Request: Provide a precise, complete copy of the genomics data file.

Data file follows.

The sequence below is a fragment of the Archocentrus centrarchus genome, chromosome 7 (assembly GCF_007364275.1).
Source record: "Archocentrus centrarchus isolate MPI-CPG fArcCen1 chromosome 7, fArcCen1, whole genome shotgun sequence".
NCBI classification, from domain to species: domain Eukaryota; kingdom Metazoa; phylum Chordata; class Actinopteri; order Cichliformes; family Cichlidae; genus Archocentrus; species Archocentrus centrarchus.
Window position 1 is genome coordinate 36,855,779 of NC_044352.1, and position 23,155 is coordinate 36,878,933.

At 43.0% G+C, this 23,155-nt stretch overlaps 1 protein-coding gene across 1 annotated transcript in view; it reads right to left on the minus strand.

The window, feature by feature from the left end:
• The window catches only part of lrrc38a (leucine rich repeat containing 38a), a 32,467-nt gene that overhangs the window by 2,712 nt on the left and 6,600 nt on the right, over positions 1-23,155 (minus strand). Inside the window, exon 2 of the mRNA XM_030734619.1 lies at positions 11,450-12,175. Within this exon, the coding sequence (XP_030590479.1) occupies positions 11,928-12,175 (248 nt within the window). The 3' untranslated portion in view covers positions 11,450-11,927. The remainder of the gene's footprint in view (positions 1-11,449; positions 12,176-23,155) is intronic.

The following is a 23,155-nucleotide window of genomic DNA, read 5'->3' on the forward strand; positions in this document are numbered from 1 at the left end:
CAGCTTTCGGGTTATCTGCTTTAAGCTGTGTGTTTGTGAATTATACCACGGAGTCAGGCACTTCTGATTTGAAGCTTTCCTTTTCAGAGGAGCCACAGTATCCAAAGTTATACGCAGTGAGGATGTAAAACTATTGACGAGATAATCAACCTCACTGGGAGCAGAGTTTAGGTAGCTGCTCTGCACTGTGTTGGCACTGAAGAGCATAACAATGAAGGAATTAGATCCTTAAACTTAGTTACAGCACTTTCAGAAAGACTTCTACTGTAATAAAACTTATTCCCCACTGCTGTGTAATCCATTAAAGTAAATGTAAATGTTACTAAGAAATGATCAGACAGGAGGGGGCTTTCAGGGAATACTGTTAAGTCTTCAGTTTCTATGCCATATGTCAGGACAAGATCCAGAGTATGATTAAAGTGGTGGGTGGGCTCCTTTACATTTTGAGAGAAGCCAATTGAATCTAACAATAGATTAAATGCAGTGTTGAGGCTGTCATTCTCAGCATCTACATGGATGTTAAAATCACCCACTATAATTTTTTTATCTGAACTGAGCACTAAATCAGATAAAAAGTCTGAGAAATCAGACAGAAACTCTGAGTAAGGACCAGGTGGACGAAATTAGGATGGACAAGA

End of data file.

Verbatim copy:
The sequence below is a fragment of the Archocentrus centrarchus genome, chromosome 7 (assembly GCF_007364275.1).
Source record: "Archocentrus centrarchus isolate MPI-CPG fArcCen1 chromosome 7, fArcCen1, whole genome shotgun sequence".
NCBI classification, from domain to species: domain Eukaryota; kingdom Metazoa; phylum Chordata; class Actinopteri; order Cichliformes; family Cichlidae; genus Archocentrus; species Archocentrus centrarchus.
Window position 1 is genome coordinate 36,855,779 of NC_044352.1, and position 23,155 is coordinate 36,878,933.

At 43.0% G+C, this 23,155-nt stretch overlaps 1 protein-coding gene across 1 annotated transcript in view; it reads right to left on the minus strand.

The window, feature by feature from the left end:
• The window catches only part of lrrc38a (leucine rich repeat containing 38a), a 32,467-nt gene that overhangs the window by 2,712 nt on the left and 6,600 nt on the right, over positions 1-23,155 (minus strand). Inside the window, exon 2 of the mRNA XM_030734619.1 lies at positions 11,450-12,175. Within this exon, the coding sequence (XP_030590479.1) occupies positions 11,928-12,175 (248 nt within the window). The 3' untranslated portion in view covers positions 11,450-11,927. The remainder of the gene's footprint in view (positions 1-11,449; positions 12,176-23,155) is intronic.

The following is a 23,155-nucleotide window of genomic DNA, read 5'->3' on the forward strand; positions in this document are numbered from 1 at the left end:
CAGCTTTCGGGTTATCTGCTTTAAGCTGTGTGTTTGTGAATTATACCACGGAGTCAGGCACTTCTGATTTGAAGCTTTCCTTTTCAGAGGAGCCACAGTATCCAAAGTTATACGCAGTGAGGATGTAAAACTATTGACGAGATAATCAACCTCACTGGGAGCAGAGTTTAGGTAGCTGCTCTGCACTGTGTTGGCACTGAAGAGCATAACAATGAAGGAATTAGATCCTTAAACTTAGTTACAGCACTTTCAGAAAGACTTCTACTGTAATAAAACTTATTCCCCACTGCTGTGTAATCCATTAAAGTAAATGTAAATGTTACTAAGAAATGATCAGACAGGAGGGGGCTTTCAGGGAATACTGTTAAGTCTTCAGTTTCTATGCCATATGTCAGGACAAGATCCAGAGTATGATTAAAGTGGTGGGTGGGCTCCTTTACATTTTGAGAGAAGCCAATTGAATCTAACAATAGATTAAATGCAGTGTTGAGGCTGTCATTCTCAGCATCTACATGGATGTTAAAATCACCCACTATAATTTTTTTATCTGAACTGAGCACTAAATCAGATAAAAAGTCTGAGAAATCAGACAGAAACTCTGAGTAAGGACCAGGTGGACGAAATTAGGATGGACAAGA